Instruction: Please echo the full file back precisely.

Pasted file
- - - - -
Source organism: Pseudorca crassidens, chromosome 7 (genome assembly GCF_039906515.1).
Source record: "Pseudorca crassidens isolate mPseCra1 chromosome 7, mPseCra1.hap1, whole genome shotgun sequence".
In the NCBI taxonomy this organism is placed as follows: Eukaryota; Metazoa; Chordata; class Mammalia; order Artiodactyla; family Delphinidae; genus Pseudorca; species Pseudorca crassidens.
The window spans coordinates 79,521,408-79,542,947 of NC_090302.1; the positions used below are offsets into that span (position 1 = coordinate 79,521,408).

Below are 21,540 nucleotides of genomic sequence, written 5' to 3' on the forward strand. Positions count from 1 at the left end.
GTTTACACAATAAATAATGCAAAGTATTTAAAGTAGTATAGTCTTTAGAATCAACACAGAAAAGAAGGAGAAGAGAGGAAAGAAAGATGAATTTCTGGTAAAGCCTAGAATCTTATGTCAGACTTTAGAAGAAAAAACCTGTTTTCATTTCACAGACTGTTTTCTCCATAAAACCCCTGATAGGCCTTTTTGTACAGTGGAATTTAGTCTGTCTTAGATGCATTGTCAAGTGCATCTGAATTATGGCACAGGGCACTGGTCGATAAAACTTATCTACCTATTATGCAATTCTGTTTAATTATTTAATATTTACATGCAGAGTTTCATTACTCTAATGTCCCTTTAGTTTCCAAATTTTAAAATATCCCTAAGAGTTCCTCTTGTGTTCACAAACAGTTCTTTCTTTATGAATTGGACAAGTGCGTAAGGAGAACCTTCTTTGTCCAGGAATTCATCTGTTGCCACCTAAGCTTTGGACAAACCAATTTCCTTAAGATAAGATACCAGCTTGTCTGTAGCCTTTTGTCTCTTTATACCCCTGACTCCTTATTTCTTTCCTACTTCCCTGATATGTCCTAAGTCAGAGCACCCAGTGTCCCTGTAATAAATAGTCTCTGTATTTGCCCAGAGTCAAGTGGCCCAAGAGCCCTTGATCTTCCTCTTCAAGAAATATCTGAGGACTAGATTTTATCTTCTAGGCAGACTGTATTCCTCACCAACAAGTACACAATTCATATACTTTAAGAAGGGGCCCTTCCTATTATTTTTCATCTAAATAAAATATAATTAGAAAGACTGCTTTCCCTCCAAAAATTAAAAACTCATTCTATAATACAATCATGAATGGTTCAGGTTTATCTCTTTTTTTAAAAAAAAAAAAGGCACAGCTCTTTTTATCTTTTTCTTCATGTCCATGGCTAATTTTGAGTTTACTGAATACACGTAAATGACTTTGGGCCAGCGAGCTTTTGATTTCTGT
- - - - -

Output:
Source organism: Pseudorca crassidens, chromosome 7 (genome assembly GCF_039906515.1).
Source record: "Pseudorca crassidens isolate mPseCra1 chromosome 7, mPseCra1.hap1, whole genome shotgun sequence".
In the NCBI taxonomy this organism is placed as follows: Eukaryota; Metazoa; Chordata; class Mammalia; order Artiodactyla; family Delphinidae; genus Pseudorca; species Pseudorca crassidens.
The window spans coordinates 79,521,408-79,542,947 of NC_090302.1; the positions used below are offsets into that span (position 1 = coordinate 79,521,408).

Below are 21,540 nucleotides of genomic sequence, written 5' to 3' on the forward strand. Positions count from 1 at the left end.
GTTTACACAATAAATAATGCAAAGTATTTAAAGTAGTATAGTCTTTAGAATCAACACAGAAAAGAAGGAGAAGAGAGGAAAGAAAGATGAATTTCTGGTAAAGCCTAGAATCTTATGTCAGACTTTAGAAGAAAAAACCTGTTTTCATTTCACAGACTGTTTTCTCCATAAAACCCCTGATAGGCCTTTTTGTACAGTGGAATTTAGTCTGTCTTAGATGCATTGTCAAGTGCATCTGAATTATGGCACAGGGCACTGGTCGATAAAACTTATCTACCTATTATGCAATTCTGTTTAATTATTTAATATTTACATGCAGAGTTTCATTACTCTAATGTCCCTTTAGTTTCCAAATTTTAAAATATCCCTAAGAGTTCCTCTTGTGTTCACAAACAGTTCTTTCTTTATGAATTGGACAAGTGCGTAAGGAGAACCTTCTTTGTCCAGGAATTCATCTGTTGCCACCTAAGCTTTGGACAAACCAATTTCCTTAAGATAAGATACCAGCTTGTCTGTAGCCTTTTGTCTCTTTATACCCCTGACTCCTTATTTCTTTCCTACTTCCCTGATATGTCCTAAGTCAGAGCACCCAGTGTCCCTGTAATAAATAGTCTCTGTATTTGCCCAGAGTCAAGTGGCCCAAGAGCCCTTGATCTTCCTCTTCAAGAAATATCTGAGGACTAGATTTTATCTTCTAGGCAGACTGTATTCCTCACCAACAAGTACACAATTCATATACTTTAAGAAGGGGCCCTTCCTATTATTTTTCATCTAAATAAAATATAATTAGAAAGACTGCTTTCCCTCCAAAAATTAAAAACTCATTCTATAATACAATCATGAATGGTTCAGGTTTATCTCTTTTTTTAAAAAAAAAAAAGGCACAGCTCTTTTTATCTTTTTCTTCATGTCCATGGCTAATTTTGAGTTTACTGAATACACGTAAATGACTTTGGGCCAGCGAGCTTTTGATTTCTGT